serving girl


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Related to serving girl: servant girl
ThesaurusAntonymsRelated WordsSynonymsLegend:
Noun1.serving girl - a girl who is a servantserving girl - a girl who is a servant    
servant, retainer - a person working in the service of another (especially in the household)
References in periodicals archive ?
Anne Cormac was born in 1702, the daughter of an Irish lawyer and his serving girl.
Upon arriving in Westeros from Bravos, Arya traveled to the Twins and killed Lothar Frey (Daniel Tuite), Walder Frey (David Bradley) and Walder Rivers (Tim Plester) while disguised as a serving girl.
It was like a family because a lot of us had been there for a long time with the longest serving girl being there for nine years.
He has been maybe a little bit too helpful towards Demelza Corn the serving girl of late.
The story is told in two interlocking narrative voices: by gentle, ineffectual Clod and fiery Lucy, an orphaned serving girl who joins the house.
Made by Mary Pickersgill, her daughter, two nieces, and an African American serving girl, the new flag was thirty feet wide and forty-two feet long.
Some relief was provided by the singers, including Claire Booth as serving girl Pakati, Robin Tritschler as Ananda the man she loves and David Stout as Buddha.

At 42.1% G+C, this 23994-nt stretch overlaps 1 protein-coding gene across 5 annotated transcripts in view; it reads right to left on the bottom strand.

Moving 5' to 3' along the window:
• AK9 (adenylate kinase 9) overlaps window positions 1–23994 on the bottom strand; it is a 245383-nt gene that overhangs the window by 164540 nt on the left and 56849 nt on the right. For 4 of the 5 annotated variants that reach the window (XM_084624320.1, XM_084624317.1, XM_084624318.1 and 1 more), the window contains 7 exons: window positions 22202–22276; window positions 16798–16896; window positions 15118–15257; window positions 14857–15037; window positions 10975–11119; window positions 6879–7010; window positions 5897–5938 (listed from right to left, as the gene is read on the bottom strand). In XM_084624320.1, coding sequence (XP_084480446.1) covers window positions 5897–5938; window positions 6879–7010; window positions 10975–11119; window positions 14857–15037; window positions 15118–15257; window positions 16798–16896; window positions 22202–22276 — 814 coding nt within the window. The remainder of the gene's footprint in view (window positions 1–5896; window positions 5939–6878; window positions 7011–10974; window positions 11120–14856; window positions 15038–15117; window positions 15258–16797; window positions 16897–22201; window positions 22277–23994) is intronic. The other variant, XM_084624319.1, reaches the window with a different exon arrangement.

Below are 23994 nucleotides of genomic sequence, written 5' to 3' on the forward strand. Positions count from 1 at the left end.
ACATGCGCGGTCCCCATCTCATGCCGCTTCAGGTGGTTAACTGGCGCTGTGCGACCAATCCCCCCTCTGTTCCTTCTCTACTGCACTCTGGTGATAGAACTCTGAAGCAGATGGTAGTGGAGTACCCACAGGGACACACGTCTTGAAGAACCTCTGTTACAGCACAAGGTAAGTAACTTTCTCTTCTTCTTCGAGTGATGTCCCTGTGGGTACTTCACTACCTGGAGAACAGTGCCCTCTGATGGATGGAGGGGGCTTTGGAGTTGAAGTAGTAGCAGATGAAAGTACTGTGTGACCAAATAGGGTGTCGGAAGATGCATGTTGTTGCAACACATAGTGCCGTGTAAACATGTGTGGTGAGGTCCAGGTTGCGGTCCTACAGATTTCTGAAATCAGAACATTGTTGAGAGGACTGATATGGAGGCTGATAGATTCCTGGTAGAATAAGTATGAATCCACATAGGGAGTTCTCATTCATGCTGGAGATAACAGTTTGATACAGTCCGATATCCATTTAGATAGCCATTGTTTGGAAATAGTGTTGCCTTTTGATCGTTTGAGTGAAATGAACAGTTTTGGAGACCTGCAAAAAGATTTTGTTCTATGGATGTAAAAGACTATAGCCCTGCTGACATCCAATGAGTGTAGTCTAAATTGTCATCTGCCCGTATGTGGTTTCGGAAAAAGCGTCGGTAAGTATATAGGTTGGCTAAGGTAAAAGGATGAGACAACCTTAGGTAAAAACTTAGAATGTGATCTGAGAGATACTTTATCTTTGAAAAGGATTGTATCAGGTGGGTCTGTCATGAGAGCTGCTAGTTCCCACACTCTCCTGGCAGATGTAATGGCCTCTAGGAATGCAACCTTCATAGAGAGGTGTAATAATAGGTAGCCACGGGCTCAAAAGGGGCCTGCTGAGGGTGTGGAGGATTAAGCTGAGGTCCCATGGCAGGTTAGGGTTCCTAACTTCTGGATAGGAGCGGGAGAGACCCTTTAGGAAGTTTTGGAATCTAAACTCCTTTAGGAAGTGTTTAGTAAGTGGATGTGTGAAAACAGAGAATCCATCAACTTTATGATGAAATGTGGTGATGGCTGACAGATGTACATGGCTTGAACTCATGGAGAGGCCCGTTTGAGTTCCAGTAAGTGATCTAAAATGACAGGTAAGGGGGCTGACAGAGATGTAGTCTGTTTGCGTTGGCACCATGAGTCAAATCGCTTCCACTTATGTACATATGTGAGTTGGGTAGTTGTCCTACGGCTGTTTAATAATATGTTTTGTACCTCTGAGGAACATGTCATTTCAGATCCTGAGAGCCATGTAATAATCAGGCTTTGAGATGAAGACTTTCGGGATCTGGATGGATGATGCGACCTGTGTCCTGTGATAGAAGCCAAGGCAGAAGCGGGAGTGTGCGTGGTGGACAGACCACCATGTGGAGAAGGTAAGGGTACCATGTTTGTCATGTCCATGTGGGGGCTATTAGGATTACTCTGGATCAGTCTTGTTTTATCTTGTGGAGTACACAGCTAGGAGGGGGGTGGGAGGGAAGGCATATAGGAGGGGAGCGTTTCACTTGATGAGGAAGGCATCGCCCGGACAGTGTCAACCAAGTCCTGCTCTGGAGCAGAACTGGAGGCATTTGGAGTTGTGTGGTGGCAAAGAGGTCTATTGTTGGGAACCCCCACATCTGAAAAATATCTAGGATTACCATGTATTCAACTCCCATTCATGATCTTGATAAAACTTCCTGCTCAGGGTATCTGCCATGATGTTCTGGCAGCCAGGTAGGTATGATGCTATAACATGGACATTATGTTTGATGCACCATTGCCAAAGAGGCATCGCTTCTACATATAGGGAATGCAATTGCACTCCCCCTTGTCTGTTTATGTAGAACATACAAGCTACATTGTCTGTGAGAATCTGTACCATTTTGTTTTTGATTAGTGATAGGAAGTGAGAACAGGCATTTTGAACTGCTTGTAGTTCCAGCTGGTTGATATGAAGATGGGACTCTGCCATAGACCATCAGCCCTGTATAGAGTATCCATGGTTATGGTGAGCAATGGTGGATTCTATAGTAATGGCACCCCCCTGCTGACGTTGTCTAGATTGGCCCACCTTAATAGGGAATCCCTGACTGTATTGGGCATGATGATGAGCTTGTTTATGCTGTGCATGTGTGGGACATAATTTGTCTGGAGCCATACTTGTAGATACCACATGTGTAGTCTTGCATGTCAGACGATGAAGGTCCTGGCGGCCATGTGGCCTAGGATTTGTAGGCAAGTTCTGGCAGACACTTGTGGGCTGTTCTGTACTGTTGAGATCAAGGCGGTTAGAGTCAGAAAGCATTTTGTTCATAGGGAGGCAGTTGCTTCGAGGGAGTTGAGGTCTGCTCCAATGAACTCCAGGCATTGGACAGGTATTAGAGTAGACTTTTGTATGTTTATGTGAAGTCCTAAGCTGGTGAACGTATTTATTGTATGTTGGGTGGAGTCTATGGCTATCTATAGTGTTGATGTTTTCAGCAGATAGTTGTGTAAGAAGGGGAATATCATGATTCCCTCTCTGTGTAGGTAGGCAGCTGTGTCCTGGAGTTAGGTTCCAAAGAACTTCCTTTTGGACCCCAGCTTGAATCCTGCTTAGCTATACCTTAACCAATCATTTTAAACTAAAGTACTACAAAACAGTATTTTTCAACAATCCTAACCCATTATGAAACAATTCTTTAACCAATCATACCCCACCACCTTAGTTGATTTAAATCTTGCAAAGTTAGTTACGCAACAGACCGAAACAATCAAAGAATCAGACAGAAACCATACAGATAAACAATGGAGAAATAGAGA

While the spirited Pierro may "regretfully" acknowledge that she is now in her 40s (it seemed half-jokingly, the way she put it), a compensation is that "now I'm perfect for it," she said of Aldonza, the hot-blooded serving girl whom Don Quixote imagines as his fair maiden Dulcinea.
In the Saturday primetime programme, Angel's character, commoner serving girl Gwen, ends up marrying Prince Arthur and eventually becoming Queen Guinevere.
Peter, the one who was frightened by a young serving girl into denying that he even knew Jesus, openly defies the divinely constituted religious leaders of his own faith, the men whom everyone regarded as God's representatives, who spoke with God's voice and authority.
Inspired by the fifteenth-century text "The Book of Margery Kempe" (which happens to be the first known autobiography written in English), The Book of the Maidservant follows Johanna, a serving girl in attendance to medieval holy woman Dame Margery Kempe.
In Danish-held Germany, the protagonist and her child arrive at an inn for a meal and a pretty young woman, apparently the serving girl, pities the light clothes of the child.